The 2017-2018 Influenza Season: Lessons Learned
Christopher Chao, MD, Joseph Toscano, MD, and Cameron R. Wolfe, MBBS, MPH
Dr Chao is a family practice specialist with the University of North Carolina (UNC) REX Hospital in Raleigh, North Carolina, and treats patients at REX Express Care in Cary, North Carolina. He is a member of the College of Urgent Care Medicine’s board of directors.
Dr Toscano is Chief, Emergency Medicine, and a staff physician at San Ramon Regional Medical Center in San Ramon, California; Clinical Content Coordinator, Urgent Care Association; and a member of the board of directors of the College of Urgent Care Medicine.
Dr Wolfe is Associate Professor of Medicine in the Division of Infectious Diseases, Department of Medicine, at Duke University Medical Center in Durham, North Carolina.
As this article is being written, the potential impact of the current 2018-2019 influenza season remains a question mark. But statistics show that the story of the last flu season (2017-2018) is best punctuated with three exclamation points: one for its duration, one for its severity, and one for the challenges it posed to the entire healthcare system, including—perhaps especially—urgent care centers.
This article briefly reviews the unique features of the last influenza season and explores the lessons learned from those challenges that urgent care clinicians can apply as they prepare to treat this season’s flu patients.
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In support of improving patient care, this activity has been planned and implemented by the Postgraduate Institute for Medicine and Global Academy for Medical Education. Postgraduate Institute for Medicine is jointly accredited by the Accreditation Council for Continuing Medical Education (ACCME), the Accreditation Council for Pharmacy Education (ACPE), and the American Nurses Credentialing Center (ANCC) to provide continuing education for the healthcare team.
Physician Continuing Medical Education
The Postgraduate Institute for Medicine designates this enduring material for a maximum of 1.5 AMA PRA Category 1 Credit(s)TM. Physicians should claim only the credit commensurate with the extent of their participation in the activity.
Continuing Nursing Education
The maximum number of hours awarded for this Continuing Nursing Education activity is 1.5 contact hours.
Christopher P. Chao, MD
Staff Physician, UNC REX Healthcare, Raleigh, North Carolina
Cameron R. Wolfe, MBBS, MPH
Associate Professor of Medicine Duke University Medical Center Durham, North Carolina
Joseph D. Toscano, MD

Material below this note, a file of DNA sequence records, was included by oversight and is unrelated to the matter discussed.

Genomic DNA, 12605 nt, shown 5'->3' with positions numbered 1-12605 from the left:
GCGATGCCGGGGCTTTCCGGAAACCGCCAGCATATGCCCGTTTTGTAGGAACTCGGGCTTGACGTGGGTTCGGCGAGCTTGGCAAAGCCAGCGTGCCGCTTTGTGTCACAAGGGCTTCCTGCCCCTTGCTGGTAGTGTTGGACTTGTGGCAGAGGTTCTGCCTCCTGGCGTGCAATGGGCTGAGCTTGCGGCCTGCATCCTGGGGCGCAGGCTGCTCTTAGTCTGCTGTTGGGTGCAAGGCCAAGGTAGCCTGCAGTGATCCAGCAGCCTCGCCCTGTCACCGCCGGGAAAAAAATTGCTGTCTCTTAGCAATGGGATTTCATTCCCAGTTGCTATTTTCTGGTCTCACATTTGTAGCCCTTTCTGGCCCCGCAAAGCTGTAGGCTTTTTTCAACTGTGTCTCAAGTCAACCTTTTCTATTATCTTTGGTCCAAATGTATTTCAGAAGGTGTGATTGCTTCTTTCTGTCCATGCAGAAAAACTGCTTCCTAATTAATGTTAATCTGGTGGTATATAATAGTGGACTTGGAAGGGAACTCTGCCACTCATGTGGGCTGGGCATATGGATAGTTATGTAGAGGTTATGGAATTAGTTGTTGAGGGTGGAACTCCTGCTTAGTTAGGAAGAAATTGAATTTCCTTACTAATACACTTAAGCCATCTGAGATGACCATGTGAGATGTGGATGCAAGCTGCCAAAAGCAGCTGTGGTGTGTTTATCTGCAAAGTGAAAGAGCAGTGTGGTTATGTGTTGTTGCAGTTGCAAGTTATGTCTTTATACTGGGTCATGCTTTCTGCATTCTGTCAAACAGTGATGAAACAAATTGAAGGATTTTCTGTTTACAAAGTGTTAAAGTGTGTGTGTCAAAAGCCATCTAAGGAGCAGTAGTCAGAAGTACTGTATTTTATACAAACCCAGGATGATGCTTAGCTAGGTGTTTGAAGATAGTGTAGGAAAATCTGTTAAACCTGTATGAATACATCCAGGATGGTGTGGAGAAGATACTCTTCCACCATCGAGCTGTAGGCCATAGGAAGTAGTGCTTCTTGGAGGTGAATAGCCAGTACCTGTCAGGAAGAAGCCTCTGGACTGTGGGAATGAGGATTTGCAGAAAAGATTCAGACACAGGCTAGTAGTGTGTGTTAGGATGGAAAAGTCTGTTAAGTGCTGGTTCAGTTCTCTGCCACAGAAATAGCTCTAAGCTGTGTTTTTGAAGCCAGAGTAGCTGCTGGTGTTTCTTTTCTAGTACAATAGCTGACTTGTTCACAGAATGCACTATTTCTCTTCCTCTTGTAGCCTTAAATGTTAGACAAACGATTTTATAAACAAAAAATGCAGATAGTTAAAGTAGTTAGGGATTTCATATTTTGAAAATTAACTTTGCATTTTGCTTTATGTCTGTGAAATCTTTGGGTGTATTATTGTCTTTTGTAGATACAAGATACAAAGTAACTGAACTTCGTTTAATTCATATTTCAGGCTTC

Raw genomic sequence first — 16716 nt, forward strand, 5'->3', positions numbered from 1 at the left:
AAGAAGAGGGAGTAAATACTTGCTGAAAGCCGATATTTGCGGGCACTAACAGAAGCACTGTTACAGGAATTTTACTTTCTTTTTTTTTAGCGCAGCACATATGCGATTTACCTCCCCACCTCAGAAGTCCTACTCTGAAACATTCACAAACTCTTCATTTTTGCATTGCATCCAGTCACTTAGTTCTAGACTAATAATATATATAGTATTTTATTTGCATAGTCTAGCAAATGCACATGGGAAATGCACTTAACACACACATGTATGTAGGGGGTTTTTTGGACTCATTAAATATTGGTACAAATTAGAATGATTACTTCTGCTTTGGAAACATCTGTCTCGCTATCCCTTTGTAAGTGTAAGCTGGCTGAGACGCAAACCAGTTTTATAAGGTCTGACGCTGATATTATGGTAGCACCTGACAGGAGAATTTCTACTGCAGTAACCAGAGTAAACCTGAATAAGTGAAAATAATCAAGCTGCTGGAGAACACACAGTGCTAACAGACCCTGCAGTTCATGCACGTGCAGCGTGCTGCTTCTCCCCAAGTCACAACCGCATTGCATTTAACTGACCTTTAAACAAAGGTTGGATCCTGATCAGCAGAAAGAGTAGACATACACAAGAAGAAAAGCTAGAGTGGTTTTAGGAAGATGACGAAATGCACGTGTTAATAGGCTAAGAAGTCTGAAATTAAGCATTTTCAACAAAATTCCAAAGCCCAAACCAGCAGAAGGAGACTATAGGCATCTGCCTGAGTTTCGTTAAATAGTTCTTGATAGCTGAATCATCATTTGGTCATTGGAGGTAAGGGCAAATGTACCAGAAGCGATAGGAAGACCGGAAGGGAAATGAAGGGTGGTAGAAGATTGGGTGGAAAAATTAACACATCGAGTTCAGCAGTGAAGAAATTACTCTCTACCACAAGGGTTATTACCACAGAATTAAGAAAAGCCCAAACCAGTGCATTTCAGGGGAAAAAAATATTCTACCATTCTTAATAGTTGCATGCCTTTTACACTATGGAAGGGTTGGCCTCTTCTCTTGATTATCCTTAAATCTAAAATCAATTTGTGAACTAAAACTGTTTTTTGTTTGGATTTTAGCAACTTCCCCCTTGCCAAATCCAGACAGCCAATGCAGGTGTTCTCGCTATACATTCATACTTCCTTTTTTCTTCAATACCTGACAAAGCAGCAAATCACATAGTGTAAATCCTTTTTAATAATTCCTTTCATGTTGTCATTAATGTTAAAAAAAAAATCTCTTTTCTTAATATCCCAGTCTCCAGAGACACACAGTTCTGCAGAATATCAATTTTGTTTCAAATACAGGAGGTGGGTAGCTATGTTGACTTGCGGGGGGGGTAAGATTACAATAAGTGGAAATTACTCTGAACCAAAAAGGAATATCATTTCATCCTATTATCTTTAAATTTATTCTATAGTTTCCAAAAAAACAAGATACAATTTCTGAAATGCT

Clinical Content Coordinator, Urgent Care Association Chief Emergency Medicine and Staff Physician San Ramon Regional Medical Center San Ramon, California
Dr Chao reports nothing to disclose.
Dr Toscano discloses that he is a member of the speakers bureau for Reckitt Benckiser.
Wolfe discloses that he is a member of the drug safety monitoring boards for Ansun, GlaxoSmithKline, Janssen, and Visterra.
Healthcare providers in urgent care centers, including family practice physicians, emergency physicians, and other licensed healthcare professionals (physician assistants, nurse practitioners, radiology technicians, registered nurses).
The 2017-2018 influenza season in the United States was the deadliest in 4 decades, resulting in at least 80,000 deaths. Factors contributing to the problem include lower- than-optimal vaccination rates, especially among vulnerable populations (children and older adults); the relative lack of efficacy (~36%) of the available vaccine; and the emergence of resistance to antiviral treatments. At the peak of the season, flu accounted for more than 7% of all outpatient visits to emergency departments and urgent care centers. Clinicians who practice in an urgent care setting are on the frontlines of influenza prevention and treatment. These providers would benefit from education that illustrates best practices for managing influenza in a timely and efficient manner. Guidance is needed about strategies for preventing flu outbreaks in the household and the community; appropriate use of antiviral therapies; and awareness of current and emerging drugs that could significantly affect the approach to managing influenza in the urgent care setting.
At the conclusion of this program, participants should be better able to:
- Recognize the impact of the 2017-2018 influenza season on the delivery of urgent care.
- Review the mechanisms of action of available and emerging influenza treatments and determine their roles in therapy for appropriately selected patients.
- Design optimal strategies for preventing and treating influenza infection in the urgent care setting.
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